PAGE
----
Wednesday, March 26, 2014

Your First Blog, or, Beginning Counselor Goes Meta

1. (of a creative work) referring to itself or the to the conventions of its genre; self-referential.

This will be a blog about blogging.

But not just any blogging - the Beginning Counselor's First Blog. Prepare for the meta-strophe. 


We'll work on that.

That, in itself, represents one of my first tips about blogging today. Draw the reader in by an unexpected set of images or ideas, questions, or a personal story. Why?

Why would anyone want to keep reading after a question is posed?

Why would one want to save the "meat" of the blog for later and keep the engaging stuff up front?

I think you've just experienced my answer. 

Questions beg to be answered. Stories plead to be finished. Oddities need to be explained.

It's why people keep reading.

After this is the time when you can get into the main part of the blog, like answering the question, why would a beginning counselor need a blog post about blogging just for them?

We hear all the time how important blogging is - it tells Google your website isn't dead and abandoned, for one, so that Google keeps sending people your way. 

For another, it's a way for clients to 'sample' your work before coming into session with you. Do you know how many people read my blog before deciding to become my client? (I don't. Would you tell me if you figure it out?) It's safe to say, though, it's a lot.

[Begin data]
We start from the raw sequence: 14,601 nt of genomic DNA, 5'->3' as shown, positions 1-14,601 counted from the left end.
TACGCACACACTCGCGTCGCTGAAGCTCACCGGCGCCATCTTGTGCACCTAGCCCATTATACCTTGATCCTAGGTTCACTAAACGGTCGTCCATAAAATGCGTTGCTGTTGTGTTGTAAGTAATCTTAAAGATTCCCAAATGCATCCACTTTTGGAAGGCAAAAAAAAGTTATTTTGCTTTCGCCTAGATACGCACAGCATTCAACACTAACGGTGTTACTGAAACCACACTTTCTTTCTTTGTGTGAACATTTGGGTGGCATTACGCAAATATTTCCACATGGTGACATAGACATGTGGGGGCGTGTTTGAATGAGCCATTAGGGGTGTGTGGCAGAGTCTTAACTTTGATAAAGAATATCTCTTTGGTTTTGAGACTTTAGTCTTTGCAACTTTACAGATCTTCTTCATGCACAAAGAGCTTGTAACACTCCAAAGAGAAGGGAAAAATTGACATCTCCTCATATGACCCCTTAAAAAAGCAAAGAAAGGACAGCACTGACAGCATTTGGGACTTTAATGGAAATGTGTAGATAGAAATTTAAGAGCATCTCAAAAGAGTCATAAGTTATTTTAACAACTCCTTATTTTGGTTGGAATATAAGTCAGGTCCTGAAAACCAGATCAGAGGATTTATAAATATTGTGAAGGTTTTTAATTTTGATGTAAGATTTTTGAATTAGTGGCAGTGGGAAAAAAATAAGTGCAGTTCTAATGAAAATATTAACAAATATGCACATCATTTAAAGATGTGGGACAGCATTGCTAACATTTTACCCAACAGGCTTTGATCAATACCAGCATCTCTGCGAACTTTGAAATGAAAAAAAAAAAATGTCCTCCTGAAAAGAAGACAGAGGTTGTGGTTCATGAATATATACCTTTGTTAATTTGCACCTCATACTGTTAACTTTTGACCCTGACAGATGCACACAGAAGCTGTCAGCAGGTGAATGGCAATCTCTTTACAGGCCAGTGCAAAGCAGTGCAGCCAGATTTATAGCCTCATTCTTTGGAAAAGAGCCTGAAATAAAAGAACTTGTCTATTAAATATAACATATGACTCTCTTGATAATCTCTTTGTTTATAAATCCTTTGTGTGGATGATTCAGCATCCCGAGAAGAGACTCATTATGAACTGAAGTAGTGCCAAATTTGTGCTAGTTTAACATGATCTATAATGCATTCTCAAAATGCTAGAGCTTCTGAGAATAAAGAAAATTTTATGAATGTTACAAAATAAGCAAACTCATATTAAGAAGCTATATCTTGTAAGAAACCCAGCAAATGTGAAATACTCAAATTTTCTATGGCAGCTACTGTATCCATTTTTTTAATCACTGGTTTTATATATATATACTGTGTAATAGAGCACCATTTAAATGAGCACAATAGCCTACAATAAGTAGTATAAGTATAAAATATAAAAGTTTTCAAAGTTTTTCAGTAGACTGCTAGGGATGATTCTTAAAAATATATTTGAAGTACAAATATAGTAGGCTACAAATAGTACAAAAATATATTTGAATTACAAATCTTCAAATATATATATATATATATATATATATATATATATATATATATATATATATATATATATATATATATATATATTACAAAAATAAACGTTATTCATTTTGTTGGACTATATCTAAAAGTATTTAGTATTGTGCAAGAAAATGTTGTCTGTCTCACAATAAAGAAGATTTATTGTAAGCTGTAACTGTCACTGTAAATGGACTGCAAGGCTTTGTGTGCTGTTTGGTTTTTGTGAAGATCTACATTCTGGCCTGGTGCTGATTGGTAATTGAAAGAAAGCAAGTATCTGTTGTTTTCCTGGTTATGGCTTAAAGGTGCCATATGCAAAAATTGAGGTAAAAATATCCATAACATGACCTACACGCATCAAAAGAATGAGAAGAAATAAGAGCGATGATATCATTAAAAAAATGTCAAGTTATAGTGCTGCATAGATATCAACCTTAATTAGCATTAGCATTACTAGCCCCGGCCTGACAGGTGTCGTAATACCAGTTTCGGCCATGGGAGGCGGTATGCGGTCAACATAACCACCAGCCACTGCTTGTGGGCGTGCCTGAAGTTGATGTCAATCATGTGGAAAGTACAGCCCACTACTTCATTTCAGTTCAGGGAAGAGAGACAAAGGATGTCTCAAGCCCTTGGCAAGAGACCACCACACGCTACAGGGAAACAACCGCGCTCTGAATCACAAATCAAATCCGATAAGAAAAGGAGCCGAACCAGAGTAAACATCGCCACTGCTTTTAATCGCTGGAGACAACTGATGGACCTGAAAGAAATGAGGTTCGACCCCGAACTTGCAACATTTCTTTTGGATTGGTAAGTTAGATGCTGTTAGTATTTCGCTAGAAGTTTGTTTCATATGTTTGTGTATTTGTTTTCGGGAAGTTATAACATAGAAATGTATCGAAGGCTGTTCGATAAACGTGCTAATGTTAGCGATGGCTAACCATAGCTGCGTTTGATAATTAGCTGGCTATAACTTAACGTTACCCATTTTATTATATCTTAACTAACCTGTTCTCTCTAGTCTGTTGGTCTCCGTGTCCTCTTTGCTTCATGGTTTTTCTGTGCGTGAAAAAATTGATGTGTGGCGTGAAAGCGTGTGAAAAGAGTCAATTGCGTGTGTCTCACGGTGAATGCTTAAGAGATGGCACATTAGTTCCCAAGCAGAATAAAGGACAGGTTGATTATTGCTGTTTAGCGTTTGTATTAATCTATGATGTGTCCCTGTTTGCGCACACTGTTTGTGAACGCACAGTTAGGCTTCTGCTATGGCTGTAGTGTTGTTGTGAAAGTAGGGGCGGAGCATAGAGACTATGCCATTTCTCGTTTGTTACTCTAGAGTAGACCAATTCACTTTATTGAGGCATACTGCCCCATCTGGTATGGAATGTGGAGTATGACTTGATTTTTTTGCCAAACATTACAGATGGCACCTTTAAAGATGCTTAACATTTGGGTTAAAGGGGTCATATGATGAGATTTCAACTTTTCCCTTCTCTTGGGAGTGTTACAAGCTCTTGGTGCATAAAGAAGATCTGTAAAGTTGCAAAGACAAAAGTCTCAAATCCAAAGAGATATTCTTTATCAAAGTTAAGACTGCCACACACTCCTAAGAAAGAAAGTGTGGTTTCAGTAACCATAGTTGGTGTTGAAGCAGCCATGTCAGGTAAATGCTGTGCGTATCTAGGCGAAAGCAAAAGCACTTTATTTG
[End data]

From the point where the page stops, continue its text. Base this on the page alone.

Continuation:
Because blogging gives clients a sample of who you are, it's important for our profession that you give them an accurate sample of who you are. In real life, I do not talk to people in an opening paragraph, three middle paragraphs, and a concluding summarization. 

So why would I write a blog that way?

I also do not speak in a teeny tiny little voice that no one can hear or try to blend in my voice with the ambient noise in the room. 

So why would I make my print teeny-tiny or blend the colors of my words in with the background of my blog? Wouldn't it be better if instead I made them stand out? 

Do I start every counseling relationship with an introduction to myself and my counseling philosophy? 

Then why would my first blog post be about, "This is my first blog post I decided to write because I offer cognitive-behavioral therapy to people with blah blah blah blah blah..."

What, you didn't want to finish that sentence either?

There's no need to write an introductory blog post for the first time. That's what the about page is for. Just like if clients care how you practice therapy, they will ask about it, if blog readers care about why you do what you do they will go to your bio page. Trying to write that will just bore you to death. Focus on content instead.

Do you know who you're writing to when you write a blog post? If you don't, that's probably why you can't write one. Part of the reason I have one...two...three....four? Four and a half? other blogs is that a) I'm probably a little ADHD and b) each blog is to a different person. 

You're reading this blog because you're a new counselor.

You might appreciate, but would not connect with, my blog for survivors of sexual assault & abuse